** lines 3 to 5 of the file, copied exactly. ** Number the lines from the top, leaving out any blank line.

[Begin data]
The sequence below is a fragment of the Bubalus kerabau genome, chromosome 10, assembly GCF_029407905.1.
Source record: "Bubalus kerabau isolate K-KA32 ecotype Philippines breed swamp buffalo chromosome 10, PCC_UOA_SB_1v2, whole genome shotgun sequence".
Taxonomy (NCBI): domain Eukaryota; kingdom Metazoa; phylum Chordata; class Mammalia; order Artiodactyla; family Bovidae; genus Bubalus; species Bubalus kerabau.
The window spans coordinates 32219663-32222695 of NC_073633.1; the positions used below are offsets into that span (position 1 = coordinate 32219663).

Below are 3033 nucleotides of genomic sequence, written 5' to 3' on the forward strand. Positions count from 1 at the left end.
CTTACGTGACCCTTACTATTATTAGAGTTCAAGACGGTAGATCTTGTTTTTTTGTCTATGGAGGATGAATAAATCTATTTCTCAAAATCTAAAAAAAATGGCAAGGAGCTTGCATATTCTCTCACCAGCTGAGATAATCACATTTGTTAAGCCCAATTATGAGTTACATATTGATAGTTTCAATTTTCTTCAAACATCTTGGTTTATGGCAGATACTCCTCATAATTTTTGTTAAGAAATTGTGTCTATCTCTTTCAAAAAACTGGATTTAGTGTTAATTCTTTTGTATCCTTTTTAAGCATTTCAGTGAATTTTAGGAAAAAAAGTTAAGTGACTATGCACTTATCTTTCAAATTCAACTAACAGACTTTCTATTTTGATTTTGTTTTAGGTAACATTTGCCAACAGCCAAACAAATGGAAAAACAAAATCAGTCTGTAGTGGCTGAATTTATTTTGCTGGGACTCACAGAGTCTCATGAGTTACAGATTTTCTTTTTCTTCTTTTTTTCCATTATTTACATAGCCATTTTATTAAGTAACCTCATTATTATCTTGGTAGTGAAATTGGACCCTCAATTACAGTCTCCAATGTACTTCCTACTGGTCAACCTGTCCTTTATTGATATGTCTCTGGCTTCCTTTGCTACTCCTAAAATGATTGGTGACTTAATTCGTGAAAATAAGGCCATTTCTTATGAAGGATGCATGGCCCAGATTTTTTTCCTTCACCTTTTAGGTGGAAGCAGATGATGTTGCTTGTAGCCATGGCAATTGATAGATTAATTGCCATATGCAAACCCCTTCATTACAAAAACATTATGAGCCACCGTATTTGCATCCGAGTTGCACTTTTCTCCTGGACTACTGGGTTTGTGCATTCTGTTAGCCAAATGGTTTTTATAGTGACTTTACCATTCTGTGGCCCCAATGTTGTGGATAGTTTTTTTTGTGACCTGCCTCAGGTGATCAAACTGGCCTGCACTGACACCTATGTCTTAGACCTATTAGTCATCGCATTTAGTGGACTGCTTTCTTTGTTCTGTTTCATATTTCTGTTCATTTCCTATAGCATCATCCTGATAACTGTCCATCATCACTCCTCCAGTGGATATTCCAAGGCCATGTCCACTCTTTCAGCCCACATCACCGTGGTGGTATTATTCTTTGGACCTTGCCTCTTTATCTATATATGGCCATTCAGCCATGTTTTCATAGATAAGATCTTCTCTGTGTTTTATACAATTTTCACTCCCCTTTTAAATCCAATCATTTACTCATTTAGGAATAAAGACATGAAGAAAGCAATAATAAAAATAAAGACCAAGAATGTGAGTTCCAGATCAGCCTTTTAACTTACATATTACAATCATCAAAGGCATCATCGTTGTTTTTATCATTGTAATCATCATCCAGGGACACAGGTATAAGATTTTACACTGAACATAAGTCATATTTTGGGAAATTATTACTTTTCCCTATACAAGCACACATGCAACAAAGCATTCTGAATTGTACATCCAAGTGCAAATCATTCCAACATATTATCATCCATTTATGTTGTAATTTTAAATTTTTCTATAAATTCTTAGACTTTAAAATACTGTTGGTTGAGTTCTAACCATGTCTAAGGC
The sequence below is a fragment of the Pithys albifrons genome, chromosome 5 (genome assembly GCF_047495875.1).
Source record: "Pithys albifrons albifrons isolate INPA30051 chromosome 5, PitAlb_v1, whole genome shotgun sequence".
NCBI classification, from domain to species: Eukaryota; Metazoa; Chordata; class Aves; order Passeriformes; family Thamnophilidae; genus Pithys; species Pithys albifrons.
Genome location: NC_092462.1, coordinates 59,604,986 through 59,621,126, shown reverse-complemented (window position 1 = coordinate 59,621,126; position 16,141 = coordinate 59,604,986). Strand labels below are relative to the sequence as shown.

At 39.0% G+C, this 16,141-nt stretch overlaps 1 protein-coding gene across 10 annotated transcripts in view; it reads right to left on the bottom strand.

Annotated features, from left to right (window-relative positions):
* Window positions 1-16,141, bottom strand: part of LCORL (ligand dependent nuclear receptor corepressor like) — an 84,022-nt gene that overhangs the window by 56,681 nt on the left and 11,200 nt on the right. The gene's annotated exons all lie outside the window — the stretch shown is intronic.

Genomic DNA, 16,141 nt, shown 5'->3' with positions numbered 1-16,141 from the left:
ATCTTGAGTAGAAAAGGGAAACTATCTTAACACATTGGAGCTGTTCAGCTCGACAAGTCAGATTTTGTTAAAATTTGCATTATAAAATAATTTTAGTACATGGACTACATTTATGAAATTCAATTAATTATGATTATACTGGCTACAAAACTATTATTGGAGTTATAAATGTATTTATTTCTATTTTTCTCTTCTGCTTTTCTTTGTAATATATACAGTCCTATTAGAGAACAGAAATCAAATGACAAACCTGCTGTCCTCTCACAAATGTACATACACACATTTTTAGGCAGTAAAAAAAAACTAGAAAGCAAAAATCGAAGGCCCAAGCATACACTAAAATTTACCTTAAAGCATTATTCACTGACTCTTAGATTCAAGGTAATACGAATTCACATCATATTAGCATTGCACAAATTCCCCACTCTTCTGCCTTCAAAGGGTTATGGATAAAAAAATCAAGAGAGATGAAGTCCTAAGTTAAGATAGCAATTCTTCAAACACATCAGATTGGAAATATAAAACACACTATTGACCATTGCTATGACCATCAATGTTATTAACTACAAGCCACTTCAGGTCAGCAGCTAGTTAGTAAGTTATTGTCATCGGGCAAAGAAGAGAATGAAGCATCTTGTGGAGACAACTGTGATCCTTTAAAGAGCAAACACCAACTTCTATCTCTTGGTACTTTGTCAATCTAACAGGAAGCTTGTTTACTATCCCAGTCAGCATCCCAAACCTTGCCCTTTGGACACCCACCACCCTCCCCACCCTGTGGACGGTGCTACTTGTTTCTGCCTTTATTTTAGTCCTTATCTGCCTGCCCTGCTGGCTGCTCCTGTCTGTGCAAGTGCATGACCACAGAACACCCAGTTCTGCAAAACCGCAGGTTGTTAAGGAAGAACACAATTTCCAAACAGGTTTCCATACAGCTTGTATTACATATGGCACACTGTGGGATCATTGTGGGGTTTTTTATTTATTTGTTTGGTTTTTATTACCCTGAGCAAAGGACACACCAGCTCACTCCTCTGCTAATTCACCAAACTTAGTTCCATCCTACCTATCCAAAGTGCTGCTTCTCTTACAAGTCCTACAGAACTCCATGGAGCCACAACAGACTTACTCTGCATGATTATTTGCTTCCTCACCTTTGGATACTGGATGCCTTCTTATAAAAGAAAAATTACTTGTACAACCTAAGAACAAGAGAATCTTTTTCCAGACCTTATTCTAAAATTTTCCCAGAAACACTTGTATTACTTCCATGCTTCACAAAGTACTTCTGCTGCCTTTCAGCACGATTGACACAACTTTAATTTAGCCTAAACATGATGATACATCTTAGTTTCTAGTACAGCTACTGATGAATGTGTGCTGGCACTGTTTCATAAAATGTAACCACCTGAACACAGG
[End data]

Taxonomy (NCBI): domain Eukaryota; kingdom Metazoa; phylum Chordata; class Mammalia; order Artiodactyla; family Bovidae; genus Bubalus; species Bubalus kerabau.
The window spans coordinates 32219663-32222695 of NC_073633.1; the positions used below are offsets into that span (position 1 = coordinate 32219663).

Below are 3033 nucleotides of genomic sequence, written 5' to 3' on the forward strand. Positions count from 1 at the left end.